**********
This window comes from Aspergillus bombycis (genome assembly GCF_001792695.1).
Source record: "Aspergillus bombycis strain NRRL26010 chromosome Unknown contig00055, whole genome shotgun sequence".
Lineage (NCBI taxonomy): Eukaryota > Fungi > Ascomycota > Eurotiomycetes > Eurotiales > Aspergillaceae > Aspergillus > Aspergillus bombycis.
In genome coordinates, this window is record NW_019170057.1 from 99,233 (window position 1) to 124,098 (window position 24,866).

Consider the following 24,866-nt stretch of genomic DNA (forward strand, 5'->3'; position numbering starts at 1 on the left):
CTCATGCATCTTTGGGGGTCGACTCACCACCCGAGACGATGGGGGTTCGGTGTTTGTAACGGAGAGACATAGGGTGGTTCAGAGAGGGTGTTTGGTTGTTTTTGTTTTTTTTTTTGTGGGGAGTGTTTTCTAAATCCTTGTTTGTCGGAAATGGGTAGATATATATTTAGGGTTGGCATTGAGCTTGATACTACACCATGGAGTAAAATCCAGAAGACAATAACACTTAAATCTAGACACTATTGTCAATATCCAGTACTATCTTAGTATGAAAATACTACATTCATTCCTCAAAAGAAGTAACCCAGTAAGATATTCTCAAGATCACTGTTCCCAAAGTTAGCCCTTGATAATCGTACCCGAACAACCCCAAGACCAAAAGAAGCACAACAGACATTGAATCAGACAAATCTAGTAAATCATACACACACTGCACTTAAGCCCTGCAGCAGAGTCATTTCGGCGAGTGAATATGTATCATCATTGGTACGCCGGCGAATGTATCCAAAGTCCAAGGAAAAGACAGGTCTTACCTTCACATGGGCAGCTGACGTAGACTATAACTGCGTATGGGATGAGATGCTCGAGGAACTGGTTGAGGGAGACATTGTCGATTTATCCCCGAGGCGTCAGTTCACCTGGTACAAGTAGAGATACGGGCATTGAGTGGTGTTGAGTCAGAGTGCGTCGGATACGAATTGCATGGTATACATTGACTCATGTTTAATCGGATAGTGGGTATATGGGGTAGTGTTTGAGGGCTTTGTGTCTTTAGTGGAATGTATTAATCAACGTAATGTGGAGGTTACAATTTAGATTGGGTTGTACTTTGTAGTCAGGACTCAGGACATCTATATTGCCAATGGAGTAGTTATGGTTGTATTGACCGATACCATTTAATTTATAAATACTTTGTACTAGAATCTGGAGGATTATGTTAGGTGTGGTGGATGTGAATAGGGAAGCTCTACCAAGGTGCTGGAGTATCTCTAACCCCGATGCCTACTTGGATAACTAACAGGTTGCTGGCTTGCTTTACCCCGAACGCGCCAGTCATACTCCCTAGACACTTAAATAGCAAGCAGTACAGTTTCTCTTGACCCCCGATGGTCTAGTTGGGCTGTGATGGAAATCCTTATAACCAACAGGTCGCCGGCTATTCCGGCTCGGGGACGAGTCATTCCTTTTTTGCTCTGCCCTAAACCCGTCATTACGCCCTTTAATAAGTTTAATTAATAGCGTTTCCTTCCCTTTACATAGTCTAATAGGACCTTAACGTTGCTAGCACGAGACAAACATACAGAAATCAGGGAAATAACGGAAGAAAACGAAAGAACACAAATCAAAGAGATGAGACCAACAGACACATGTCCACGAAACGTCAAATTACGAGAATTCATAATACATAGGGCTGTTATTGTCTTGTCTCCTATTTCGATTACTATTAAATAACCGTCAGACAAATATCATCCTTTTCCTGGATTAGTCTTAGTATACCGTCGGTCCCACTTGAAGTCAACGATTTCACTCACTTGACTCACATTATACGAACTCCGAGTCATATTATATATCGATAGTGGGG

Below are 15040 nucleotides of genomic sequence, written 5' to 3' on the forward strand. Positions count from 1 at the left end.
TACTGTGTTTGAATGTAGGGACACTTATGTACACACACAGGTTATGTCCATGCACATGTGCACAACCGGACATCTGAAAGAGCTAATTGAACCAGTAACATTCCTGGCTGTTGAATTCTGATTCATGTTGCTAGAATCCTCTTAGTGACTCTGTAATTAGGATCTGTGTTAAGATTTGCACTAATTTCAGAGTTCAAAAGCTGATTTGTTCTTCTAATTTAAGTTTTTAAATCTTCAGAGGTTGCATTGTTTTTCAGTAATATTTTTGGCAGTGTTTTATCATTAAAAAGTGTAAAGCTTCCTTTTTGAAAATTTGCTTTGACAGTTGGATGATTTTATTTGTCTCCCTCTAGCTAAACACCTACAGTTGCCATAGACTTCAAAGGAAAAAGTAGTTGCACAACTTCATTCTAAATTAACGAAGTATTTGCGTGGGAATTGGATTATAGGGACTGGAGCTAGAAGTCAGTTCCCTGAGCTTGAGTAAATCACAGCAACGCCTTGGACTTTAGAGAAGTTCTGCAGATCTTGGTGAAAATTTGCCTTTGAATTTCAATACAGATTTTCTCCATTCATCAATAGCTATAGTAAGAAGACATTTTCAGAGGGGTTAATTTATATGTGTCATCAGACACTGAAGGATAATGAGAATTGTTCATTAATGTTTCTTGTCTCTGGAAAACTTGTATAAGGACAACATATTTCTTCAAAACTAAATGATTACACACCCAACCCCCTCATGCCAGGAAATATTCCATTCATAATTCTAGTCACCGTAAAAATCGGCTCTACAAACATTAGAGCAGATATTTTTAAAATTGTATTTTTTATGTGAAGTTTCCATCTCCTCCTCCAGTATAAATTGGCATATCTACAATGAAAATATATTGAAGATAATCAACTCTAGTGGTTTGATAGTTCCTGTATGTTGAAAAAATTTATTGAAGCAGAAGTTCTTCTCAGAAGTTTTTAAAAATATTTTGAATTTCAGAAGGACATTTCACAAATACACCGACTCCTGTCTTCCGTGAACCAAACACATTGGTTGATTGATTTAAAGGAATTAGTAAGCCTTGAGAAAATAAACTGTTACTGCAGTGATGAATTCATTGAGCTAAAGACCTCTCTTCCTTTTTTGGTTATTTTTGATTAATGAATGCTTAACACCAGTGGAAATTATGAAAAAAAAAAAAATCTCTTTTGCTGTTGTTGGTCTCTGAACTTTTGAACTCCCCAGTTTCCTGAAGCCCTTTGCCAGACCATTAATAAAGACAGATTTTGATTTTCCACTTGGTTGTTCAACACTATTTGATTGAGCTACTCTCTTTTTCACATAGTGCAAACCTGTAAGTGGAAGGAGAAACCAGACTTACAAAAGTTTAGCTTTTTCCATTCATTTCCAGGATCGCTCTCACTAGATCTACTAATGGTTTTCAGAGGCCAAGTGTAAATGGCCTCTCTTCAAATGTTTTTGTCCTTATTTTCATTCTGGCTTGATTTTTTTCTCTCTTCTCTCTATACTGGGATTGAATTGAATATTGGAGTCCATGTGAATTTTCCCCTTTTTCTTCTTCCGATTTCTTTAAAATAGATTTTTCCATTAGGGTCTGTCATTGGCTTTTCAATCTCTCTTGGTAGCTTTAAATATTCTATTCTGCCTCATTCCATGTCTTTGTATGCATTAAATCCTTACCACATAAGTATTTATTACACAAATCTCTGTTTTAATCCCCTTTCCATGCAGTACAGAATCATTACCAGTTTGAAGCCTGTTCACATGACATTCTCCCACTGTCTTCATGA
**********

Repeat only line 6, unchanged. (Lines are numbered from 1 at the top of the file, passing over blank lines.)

CTCATGCATCTTTGGGGGTCGACTCACCACCCGAGACGATGGGGGTTCGGTGTTTGTAACGGAGAGACATAGGGTGGTTCAGAGAGGGTGTTTGGTTGTTTTTGTTTTTTTTTTTGTGGGGAGTGTTTTCTAAATCCTTGTTTGTCGGAAATGGGTAGATATATATTTAGGGTTGGCATTGAGCTTGATACTACACCATGGAGTAAAATCCAGAAGACAATAACACTTAAATCTAGACACTATTGTCAATATCCAGTACTATCTTAGTATGAAAATACTACATTCATTCCTCAAAAGAAGTAACCCAGTAAGATATTCTCAAGATCACTGTTCCCAAAGTTAGCCCTTGATAATCGTACCCGAACAACCCCAAGACCAAAAGAAGCACAACAGACATTGAATCAGACAAATCTAGTAAATCATACACACACTGCACTTAAGCCCTGCAGCAGAGTCATTTCGGCGAGTGAATATGTATCATCATTGGTACGCCGGCGAATGTATCCAAAGTCCAAGGAAAAGACAGGTCTTACCTTCACATGGGCAGCTGACGTAGACTATAACTGCGTATGGGATGAGATGCTCGAGGAACTGGTTGAGGGAGACATTGTCGATTTATCCCCGAGGCGTCAGTTCACCTGGTACAAGTAGAGATACGGGCATTGAGTGGTGTTGAGTCAGAGTGCGTCGGATACGAATTGCATGGTATACATTGACTCATGTTTAATCGGATAGTGGGTATATGGGGTAGTGTTTGAGGGCTTTGTGTCTTTAGTGGAATGTATTAATCAACGTAATGTGGAGGTTACAATTTAGATTGGGTTGTACTTTGTAGTCAGGACTCAGGACATCTATATTGCCAATGGAGTAGTTATGGTTGTATTGACCGATACCATTTAATTTATAAATACTTTGTACTAGAATCTGGAGGATTATGTTAGGTGTGGTGGATGTGAATAGGGAAGCTCTACCAAGGTGCTGGAGTATCTCTAACCCCGATGCCTACTTGGATAACTAACAGGTTGCTGGCTTGCTTTACCCCGAACGCGCCAGTCATACTCCCTAGACACTTAAATAGCAAGCAGTACAGTTTCTCTTGACCCCCGATGGTCTAGTTGGGCTGTGATGGAAATCCTTATAACCAACAGGTCGCCGGCTATTCCGGCTCGGGGACGAGTCATTCCTTTTTTGCTCTGCCCTAAACCCGTCATTACGCCCTTTAATAAGTTTAATTAATAGCGTTTCCTTCCCTTTACATAGTCTAATAGGACCTTAACGTTGCTAGCACGAGACAAACATACAGAAATCAGGGAAATAACGGAAGAAAACGAAAGAACACAAATCAAAGAGATGAGACCAACAGACACATGTCCACGAAACGTCAAATTACGAGAATTCATAATACATAGGGCTGTTATTGTCTTGTCTCCTATTTCGATTACTATTAAATAACCGTCAGACAAATATCATCCTTTTCCTGGATTAGTCTTAGTATACCGTCGGTCCCACTTGAAGTCAACGATTTCACTCACTTGACTCACATTATACGAACTCCGAGTCATATTATATATCGATAGTGGGG